If your teen has been accepted to several different colleges, first off, Congratulations! They should be very proud of this accomplishment. But now they need to determine which school they will ultimately attend.
How can teens evaluate their college options and determine which school is right for them?
Factors to Consider
Once your teen knows where they have been accepted, they need to compare each school and what it has to offer. A simple pros and cons list of each school can be very helpful.
Christine K. VanDeVelde, journalist and coauthor of the book College Admission: From Application to Acceptance, Step by Step, says, “It has been several months since the teen submitted their application to the school. They need to determine whether each school still lines up with their original goals and whether in these past few months, any of their goals have changed.”
Financial aid packages are an important consideration. Think about all the costs involved – housing, travel, books, etc.
Does March Madness bring to mind college admissions instead of NCAA showdowns? Are you sick and tired of the status-mongering of college admission that brings $150-an-hour SAT test prep? Oh, and did you know there are more than 10 colleges in the United States worth applying to? Well, we've got a cure for what ails you - the excellent new book from New York Times columnist Frank Bruni, Where You Go Is Not Who You'll Be: An Antidote to the College Admissions Mania.You can read Christine VanDeVelde's review for the Chicago Tribune here.
It's that time of year... Sam Bigelow, Associate Director of College Counselor at Middlesex School, joins us today to talk college essays.
This is a piece about some things that are very important to me—music, Calvin and Hobbes and your college essays.
Taking my dog for a post-lunch, afternoon walk through Estabrook Woods behind the Middlesex School campus recently, I was listening to the new Gary Clark Jr. live album and appreciating the wonderful authenticity of this young Texas blues hero’s singing and guitar playing. He’s taken on the mantle of today's “it” blues guy, and I think I know why. When he sings, you believe every word and note he let’s leave his body. When he rips into a guitar solo midway through a song, there’s intensity, there’s insistence, and there’s soul. He is, as we like to say, “the real deal.” There are plenty of guitarists out there that can play faster, plenty of singers that have more impressive vocal range, but if you can’t sing or play with real feeling like he does, you likely won’t resonate with an audience in the same way. I always tried with my own music to dial back the fireworks and play piano and sing more simply and more authentically in my own voice. I am certainly not saying I was successful in that venture, but I always tried to do that.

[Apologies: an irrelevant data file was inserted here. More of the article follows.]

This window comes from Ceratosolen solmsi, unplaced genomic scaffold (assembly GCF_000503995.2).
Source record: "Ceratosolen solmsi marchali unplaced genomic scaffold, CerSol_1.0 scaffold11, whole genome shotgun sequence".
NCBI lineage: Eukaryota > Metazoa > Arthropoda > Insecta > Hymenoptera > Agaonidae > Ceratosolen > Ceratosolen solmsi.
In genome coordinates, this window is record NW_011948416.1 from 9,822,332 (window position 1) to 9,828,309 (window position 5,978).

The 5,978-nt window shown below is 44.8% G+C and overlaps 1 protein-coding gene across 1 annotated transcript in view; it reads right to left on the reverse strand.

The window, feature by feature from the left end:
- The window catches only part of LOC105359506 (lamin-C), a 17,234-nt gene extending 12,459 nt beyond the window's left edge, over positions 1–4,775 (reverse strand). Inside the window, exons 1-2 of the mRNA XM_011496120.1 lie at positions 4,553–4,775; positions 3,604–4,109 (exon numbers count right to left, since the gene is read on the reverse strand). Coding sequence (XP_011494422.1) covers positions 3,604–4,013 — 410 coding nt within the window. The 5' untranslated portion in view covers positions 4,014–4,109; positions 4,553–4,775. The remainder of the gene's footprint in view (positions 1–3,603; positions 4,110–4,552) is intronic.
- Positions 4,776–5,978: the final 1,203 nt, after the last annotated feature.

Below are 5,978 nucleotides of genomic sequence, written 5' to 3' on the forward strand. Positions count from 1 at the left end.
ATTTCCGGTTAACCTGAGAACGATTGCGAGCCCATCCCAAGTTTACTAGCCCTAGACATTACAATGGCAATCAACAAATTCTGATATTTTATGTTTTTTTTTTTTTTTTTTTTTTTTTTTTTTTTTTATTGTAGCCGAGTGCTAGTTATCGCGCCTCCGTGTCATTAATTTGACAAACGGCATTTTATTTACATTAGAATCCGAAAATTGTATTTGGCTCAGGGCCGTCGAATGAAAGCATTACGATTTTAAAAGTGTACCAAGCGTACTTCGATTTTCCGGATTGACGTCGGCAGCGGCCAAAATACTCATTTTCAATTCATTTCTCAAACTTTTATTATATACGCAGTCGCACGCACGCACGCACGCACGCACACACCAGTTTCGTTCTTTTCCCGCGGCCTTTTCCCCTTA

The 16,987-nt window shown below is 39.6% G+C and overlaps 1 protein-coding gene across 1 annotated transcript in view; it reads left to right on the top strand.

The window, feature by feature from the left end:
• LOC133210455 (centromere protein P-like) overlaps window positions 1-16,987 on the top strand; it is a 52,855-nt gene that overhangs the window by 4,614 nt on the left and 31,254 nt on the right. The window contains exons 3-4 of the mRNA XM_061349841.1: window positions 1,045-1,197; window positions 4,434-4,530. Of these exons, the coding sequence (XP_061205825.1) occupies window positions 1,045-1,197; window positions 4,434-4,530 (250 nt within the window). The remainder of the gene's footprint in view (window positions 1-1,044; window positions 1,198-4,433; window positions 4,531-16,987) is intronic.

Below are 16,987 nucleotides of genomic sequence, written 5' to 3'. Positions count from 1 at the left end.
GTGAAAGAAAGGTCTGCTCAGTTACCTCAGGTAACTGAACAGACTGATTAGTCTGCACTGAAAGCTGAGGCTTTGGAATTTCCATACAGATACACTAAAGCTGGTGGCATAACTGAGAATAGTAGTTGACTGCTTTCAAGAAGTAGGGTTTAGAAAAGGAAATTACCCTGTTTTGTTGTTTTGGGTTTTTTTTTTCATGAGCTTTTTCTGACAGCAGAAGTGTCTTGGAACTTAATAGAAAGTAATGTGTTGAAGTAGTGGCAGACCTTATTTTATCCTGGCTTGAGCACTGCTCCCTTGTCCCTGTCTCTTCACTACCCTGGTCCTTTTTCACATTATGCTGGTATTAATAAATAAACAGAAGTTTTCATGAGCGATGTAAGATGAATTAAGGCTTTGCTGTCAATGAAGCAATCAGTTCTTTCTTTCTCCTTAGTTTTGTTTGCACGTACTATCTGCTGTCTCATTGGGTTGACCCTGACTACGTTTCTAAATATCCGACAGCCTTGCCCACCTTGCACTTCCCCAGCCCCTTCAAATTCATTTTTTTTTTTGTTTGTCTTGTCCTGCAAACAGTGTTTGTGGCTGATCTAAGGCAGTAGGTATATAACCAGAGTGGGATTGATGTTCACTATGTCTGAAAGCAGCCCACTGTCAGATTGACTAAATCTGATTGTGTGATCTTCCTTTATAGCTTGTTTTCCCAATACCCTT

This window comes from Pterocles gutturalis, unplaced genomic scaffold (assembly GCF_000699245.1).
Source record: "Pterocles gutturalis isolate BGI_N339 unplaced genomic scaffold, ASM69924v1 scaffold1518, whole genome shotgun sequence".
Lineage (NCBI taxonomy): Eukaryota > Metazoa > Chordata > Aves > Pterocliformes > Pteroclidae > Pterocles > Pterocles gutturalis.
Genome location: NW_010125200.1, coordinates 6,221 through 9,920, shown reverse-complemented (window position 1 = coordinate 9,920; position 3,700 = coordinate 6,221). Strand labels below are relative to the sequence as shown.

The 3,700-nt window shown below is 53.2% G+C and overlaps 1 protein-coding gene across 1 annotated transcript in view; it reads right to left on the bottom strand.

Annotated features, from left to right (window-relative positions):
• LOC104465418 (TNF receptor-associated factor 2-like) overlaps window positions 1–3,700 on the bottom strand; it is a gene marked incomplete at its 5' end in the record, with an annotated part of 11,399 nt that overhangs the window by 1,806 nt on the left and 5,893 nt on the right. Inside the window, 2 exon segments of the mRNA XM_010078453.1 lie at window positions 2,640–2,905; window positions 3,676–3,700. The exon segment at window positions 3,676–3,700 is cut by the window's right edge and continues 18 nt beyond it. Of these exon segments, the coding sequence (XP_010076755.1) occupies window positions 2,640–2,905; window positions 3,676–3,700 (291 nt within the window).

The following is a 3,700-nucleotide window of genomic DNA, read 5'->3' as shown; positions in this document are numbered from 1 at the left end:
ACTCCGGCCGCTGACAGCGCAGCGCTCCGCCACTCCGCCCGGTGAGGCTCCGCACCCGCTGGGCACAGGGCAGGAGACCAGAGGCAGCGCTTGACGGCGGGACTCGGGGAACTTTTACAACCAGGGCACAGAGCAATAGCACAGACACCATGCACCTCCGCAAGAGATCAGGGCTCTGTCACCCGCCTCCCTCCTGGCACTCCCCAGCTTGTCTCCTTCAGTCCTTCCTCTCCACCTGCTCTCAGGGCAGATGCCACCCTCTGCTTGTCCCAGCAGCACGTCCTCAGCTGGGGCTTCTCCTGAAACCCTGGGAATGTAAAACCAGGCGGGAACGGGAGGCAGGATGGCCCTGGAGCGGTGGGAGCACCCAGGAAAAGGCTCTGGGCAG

Thank you to Mary Dell Harrington of Grown and Flown for including our advice in her excellent post today, When Joining a Sorority is Part of the College Decision. Harrington looks at where to begin and important factors -- like time and money -- to consider, interviews National Panhellenic Conference Chair Jean Mrasek, provides some great research resources and takes us inside her own sisterhood experience. Whether or not you want to follow in Elle Woods' footsteps, it's a great read that will give you some great info about evaluating the social aspect of college campuses.
The biggest mistake families make in the college application process is failing to apply for financial aid. The most recent study from the American Council on Education found that 1.8 million students who would have qualified for Federal financial aid failed to apply for aid. Last year, the federal government had more than $150 billion in federal aid for students who qualify.
So even if you think you won't qualify, it may be worth it to apply. You're not alone. 85% of full-time students at four-year colleges receive some form of federal aid.
Yet applying for financial aid can be one of the most confusing and daunting steps in the college application process. Well, here's help! Financial aid expert Mark Kantrowitz and his coauthor David Levy have made their bestselling 250-page book, Filing the FAFSA, The Edvisors Guide to Completing the Free Application for Federal Student Aid, available for free download at http://www.edvisors.com/fafsa/book/direct/.